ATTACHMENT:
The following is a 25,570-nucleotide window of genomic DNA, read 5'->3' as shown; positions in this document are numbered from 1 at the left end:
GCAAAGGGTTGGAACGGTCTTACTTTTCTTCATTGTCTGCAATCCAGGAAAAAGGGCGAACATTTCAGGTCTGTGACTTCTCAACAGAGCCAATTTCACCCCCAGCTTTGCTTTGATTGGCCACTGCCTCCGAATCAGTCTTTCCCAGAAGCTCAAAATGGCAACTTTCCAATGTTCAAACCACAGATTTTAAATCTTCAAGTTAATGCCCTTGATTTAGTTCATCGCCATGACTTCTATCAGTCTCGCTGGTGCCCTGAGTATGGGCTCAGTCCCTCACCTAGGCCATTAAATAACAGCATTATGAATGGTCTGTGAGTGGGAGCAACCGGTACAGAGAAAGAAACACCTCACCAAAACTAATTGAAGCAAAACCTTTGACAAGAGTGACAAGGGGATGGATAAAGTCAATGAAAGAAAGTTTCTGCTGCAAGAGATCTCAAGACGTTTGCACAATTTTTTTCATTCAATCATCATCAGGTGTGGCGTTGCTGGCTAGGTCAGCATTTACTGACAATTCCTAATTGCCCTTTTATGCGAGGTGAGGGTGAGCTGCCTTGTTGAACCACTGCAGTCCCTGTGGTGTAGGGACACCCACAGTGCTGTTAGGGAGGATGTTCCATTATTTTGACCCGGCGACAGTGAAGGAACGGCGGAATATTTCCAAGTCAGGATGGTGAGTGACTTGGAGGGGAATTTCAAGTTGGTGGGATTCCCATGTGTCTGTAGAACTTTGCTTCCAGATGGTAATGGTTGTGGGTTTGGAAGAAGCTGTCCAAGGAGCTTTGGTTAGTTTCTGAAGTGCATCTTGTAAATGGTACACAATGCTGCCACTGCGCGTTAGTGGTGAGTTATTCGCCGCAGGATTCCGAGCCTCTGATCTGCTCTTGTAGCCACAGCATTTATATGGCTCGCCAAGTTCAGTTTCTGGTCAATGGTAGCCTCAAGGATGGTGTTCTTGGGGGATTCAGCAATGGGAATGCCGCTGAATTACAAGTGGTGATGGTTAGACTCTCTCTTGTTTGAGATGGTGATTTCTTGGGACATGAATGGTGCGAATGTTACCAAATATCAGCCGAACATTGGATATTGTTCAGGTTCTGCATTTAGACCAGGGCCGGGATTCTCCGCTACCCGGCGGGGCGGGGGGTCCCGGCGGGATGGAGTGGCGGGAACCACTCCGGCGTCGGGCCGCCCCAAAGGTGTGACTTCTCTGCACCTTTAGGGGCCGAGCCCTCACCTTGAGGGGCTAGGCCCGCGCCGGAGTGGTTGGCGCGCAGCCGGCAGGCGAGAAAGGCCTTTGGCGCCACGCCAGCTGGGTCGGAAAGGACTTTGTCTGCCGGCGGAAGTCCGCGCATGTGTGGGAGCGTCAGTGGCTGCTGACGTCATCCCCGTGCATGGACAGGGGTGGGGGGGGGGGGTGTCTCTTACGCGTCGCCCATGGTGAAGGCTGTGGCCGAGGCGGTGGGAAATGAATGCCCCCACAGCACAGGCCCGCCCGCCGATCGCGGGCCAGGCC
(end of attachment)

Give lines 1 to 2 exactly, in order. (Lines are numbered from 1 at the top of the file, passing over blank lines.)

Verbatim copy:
The following is a 25,570-nucleotide window of genomic DNA, read 5'->3' as shown; positions in this document are numbered from 1 at the left end:
GCAAAGGGTTGGAACGGTCTTACTTTTCTTCATTGTCTGCAATCCAGGAAAAAGGGCGAACATTTCAGGTCTGTGACTTCTCAACAGAGCCAATTTCACCCCCAGCTTTGCTTTGATTGGCCACTGCCTCCGAATCAGTCTTTCCCAGAAGCTCAAAATGGCAACTTTCCAATGTTCAAACCACAGATTTTAAATCTTCAAGTTAATGCCCTTGATTTAGTTCATCGCCATGACTTCTATCAGTCTCGCTGGTGCCCTGAGTATGGGCTCAGTCCCTCACCTAGGCCATTAAATAACAGCATTATGAATGGTCTGTGAGTGGGAGCAACCGGTACAGAGAAAGAAACACCTCACCAAAACTAATTGAAGCAAAACCTTTGACAAGAGTGACAAGGGGATGGATAAAGTCAATGAAAGAAAGTTTCTGCTGCAAGAGATCTCAAGACGTTTGCACAATTTTTTTCATTCAATCATCATCAGGTGTGGCGTTGCTGGCTAGGTCAGCATTTACTGACAATTCCTAATTGCCCTTTTATGCGAGGTGAGGGTGAGCTGCCTTGTTGAACCACTGCAGTCCCTGTGGTGTAGGGACACCCACAGTGCTGTTAGGGAGGATGTTCCATTATTTTGACCCGGCGACAGTGAAGGAACGGCGGAATATTTCCAAGTCAGGATGGTGAGTGACTTGGAGGGGAATTTCAAGTTGGTGGGATTCCCATGTGTCTGTAGAACTTTGCTTCCAGATGGTAATGGTTGTGGGTTTGGAAGAAGCTGTCCAAGGAGCTTTGGTTAGTTTCTGAAGTGCATCTTGTAAATGGTACACAATGCTGCCACTGCGCGTTAGTGGTGAGTTATTCGCCGCAGGATTCCGAGCCTCTGATCTGCTCTTGTAGCCACAGCATTTATATGGCTCGCCAAGTTCAGTTTCTGGTCAATGGTAGCCTCAAGGATGGTGTTCTTGGGGGATTCAGCAATGGGAATGCCGCTGAATTACAAGTGGTGATGGTTAGACTCTCTCTTGTTTGAGATGGTGATTTCTTGGGACATGAATGGTGCGAATGTTACCAAATATCAGCCGAACATTGGATATTGTTCAGGTTCTGCATTTAGACCAGGGCCGGGATTCTCCGCTACCCGGCGGGGCGGGGGGTCCCGGCGGGATGGAGTGGCGGGAACCACTCCGGCGTCGGGCCGCCCCAAAGGTGTGACTTCTCTGCACCTTTAGGGGCCGAGCCCTCACCTTGAGGGGCTAGGCCCGCGCCGGAGTGGTTGGCGCGCAGCCGGCAGGCGAGAAAGGCCTTTGGCGCCACGCCAGCTGGGTCGGAAAGGACTTTGTCTGCCGGCGGAAGTCCGCGCATGTGTGGGAGCGTCAGTGGCTGCTGACGTCATCCCCGTGCATGGACAGGGGTGGGGGGGGGGGGTGTCTCTTACGCGTCGCCCATGGTGAAGGCTGTGGCCGAGGCGGTGGGAAATGAATGCCCCCACAGCACAGGCCCGCCCGCCGATCGCGGGCCAGGCC